Defense contractors who might have worried about the combination of world peace and a Democratic president had reason for smiles in the $257.3 billion military budget proposed yesterday.
The Clinton administration's request for fiscal 1999 includes $48.7 billion for buying new weapons, a $3.9 billion increase over the current budget and the first such boost since the end of the Cold War.
Major programs fared well, though some big expenses -- most notably Boeing's troubled Super Hornet fighter jet -- could yet face hostile fire in Congress.
The administration's request includes $3.2 billion for 30 more of the Navy's F/A-18 E/F Super Hornets; $2.4 billion for the Lockheed Martin F-22 fighter plane, including purchase of the first two production models; $3 billion for 13 Boeing C-17 transport planes; and increased funding for new digital equipment for the Army and for the National Missile Defense program.
After inflation, the overall defense request of $257.3 billion -- plus a related $13.3 billion for the Department of Energy and other defense activities -- represents a 1.1 percent decline from this year's budget.
But most experts believe additional money is on the way, despite a balanced-budget cap that limits defense spending to about what the president requested.
Sticking to the cap "is done with a kind of nod and wink, with the understanding that we're in a fairly permissive budgetary environment," said Brett Lambert of the DFI International defense consulting firm.
Congress has added almost $20 billion to the president's defense budget over the past three years. Some members are already suggesting that the Pentagon should get some money from an overall budgetary surplus projected at nearly $10 billion.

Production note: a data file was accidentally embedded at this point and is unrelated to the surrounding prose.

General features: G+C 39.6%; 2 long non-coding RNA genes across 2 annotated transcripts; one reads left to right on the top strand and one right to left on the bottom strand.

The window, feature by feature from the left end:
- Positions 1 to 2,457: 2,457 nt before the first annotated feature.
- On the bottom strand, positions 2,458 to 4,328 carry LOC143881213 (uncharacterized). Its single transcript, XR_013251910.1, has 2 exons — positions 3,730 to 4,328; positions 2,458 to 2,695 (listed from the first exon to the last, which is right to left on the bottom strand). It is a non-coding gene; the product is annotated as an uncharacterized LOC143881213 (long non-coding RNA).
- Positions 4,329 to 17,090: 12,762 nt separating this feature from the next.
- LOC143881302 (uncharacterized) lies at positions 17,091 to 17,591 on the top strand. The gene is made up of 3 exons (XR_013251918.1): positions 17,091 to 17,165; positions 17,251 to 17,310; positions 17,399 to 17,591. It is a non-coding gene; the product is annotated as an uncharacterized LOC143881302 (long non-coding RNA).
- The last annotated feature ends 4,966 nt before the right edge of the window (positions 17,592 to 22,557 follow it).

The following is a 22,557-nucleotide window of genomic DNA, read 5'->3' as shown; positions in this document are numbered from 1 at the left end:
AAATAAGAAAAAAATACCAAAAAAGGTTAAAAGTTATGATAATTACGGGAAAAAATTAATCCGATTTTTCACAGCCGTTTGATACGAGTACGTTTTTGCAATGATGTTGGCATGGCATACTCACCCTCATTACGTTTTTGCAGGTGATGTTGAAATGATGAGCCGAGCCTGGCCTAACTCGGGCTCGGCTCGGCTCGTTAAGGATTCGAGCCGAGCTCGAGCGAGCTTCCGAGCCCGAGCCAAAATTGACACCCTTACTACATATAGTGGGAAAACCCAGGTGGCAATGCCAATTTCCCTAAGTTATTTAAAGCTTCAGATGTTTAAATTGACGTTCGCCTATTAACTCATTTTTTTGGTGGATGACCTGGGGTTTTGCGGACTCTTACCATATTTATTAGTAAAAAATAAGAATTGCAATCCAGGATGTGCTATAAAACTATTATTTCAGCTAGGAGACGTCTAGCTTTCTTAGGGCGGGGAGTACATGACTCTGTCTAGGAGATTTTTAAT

Even without congressional add-ons, the situation is bright for defense contractors.
First, the fiscal 1999 budget request includes no money for operations in Bosnia. If Congress agrees to call that expense an emergency, it spares scrimping in other areas of the Pentagon's budget.
In addition, continued low inflation could give the Pentagon more buying power than it expected. The Center for Strategic and Budgetary Assessments, a nonprofit Washington think-tank, estimates that the Pentagon may get an additional $20 billion or more over the next five years simply because of lower-than-expected inflation.
The president's request of $48.7 billion for buying weapons is up from the $44.8 billion being spent this year, and represents another step toward the Joint Chiefs of Staff goal of reaching $60 billion in annual weapons spending by 2001.
The services say they need to ramp up the purchase of new weapons because a defense spending slow-down in the wake of the Cold War has left the arsenal aging at an unprecedented rate.
Next year, for example, the Pentagon is requesting more than twice as much money for operating and maintaining old equipment as for buying new equipment.
Secretary of Defense William S. Cohen called again yesterday for two more rounds of base closings as a way of attacking those costs. Congress had little patience for that request last year, and isn't expected to be much more interested now.
Instead, some in Congress will be gunning for particular big-ticket items. Prime among those is the F/A-18 E/F Super Hornet, a $47 billion program suffering a highly publicized problem with the fighter's wing.
Members of Congress are not only bothered by spending billions to produce a plane whose wing causes a disturbing wobble during combat maneuvers; they are angry that the Navy said nothing about the problem last year in congressional hearings or when the Pentagon decided to begin production of the plane.
But the Navy and Boeing claim they have a simple, low-tech fix for the plane's problem, which involves putting sandpaper and other materials on the wing to alter air flow. What remains unclear is how much those changes will retard the plane's performance.
Cohen conceded in a recent news briefing that the Super Hornet is "bound to be a contentious issue" and that Congress "will be looking for ways in which either to delay, defer or cancel" the program.
He said he defended the Super Hornet during the budget preparation process because it "gives me some leverage against the contractors" who are developing a more advanced plane, the multiservice Joint Strike Fighter, which should start replacing the Super Hornet around 2005.
The Pentagon wants to play up the competition between the planes to seek better prices and performance.
Pub Date: 2/03/98